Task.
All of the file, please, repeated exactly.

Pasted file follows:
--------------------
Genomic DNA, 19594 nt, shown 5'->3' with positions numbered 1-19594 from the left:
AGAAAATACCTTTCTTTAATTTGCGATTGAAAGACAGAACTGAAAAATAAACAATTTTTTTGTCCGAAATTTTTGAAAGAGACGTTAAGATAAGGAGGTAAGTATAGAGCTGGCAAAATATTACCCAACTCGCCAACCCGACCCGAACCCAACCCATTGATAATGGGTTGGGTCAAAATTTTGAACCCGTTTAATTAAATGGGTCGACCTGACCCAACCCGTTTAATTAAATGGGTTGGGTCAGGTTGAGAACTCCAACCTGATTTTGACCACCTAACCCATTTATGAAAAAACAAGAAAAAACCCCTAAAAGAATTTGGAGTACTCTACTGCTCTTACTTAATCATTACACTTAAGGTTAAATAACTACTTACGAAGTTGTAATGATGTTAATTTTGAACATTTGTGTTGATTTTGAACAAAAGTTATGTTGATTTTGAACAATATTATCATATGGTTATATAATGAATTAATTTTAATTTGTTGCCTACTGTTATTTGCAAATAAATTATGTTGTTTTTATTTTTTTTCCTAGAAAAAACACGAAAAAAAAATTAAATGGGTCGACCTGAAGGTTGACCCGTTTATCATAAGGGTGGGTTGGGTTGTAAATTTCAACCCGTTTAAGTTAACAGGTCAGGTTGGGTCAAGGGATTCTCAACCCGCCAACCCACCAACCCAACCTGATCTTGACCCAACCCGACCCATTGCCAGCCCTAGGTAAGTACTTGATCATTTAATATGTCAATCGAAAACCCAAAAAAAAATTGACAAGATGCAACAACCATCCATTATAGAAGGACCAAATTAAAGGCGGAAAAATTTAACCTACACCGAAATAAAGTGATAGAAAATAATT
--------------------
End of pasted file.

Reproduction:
Genomic DNA, 19594 nt, shown 5'->3' with positions numbered 1-19594 from the left:
AGAAAATACCTTTCTTTAATTTGCGATTGAAAGACAGAACTGAAAAATAAACAATTTTTTTGTCCGAAATTTTTGAAAGAGACGTTAAGATAAGGAGGTAAGTATAGAGCTGGCAAAATATTACCCAACTCGCCAACCCGACCCGAACCCAACCCATTGATAATGGGTTGGGTCAAAATTTTGAACCCGTTTAATTAAATGGGTCGACCTGACCCAACCCGTTTAATTAAATGGGTTGGGTCAGGTTGAGAACTCCAACCTGATTTTGACCACCTAACCCATTTATGAAAAAACAAGAAAAAACCCCTAAAAGAATTTGGAGTACTCTACTGCTCTTACTTAATCATTACACTTAAGGTTAAATAACTACTTACGAAGTTGTAATGATGTTAATTTTGAACATTTGTGTTGATTTTGAACAAAAGTTATGTTGATTTTGAACAATATTATCATATGGTTATATAATGAATTAATTTTAATTTGTTGCCTACTGTTATTTGCAAATAAATTATGTTGTTTTTATTTTTTTTCCTAGAAAAAACACGAAAAAAAAATTAAATGGGTCGACCTGAAGGTTGACCCGTTTATCATAAGGGTGGGTTGGGTTGTAAATTTCAACCCGTTTAAGTTAACAGGTCAGGTTGGGTCAAGGGATTCTCAACCCGCCAACCCACCAACCCAACCTGATCTTGACCCAACCCGACCCATTGCCAGCCCTAGGTAAGTACTTGATCATTTAATATGTCAATCGAAAACCCAAAAAAAAATTGACAAGATGCAACAACCATCCATTATAGAAGGACCAAATTAAAGGCGGAAAAATTTAACCTACACCGAAATAAAGTGATAGAAAATAATT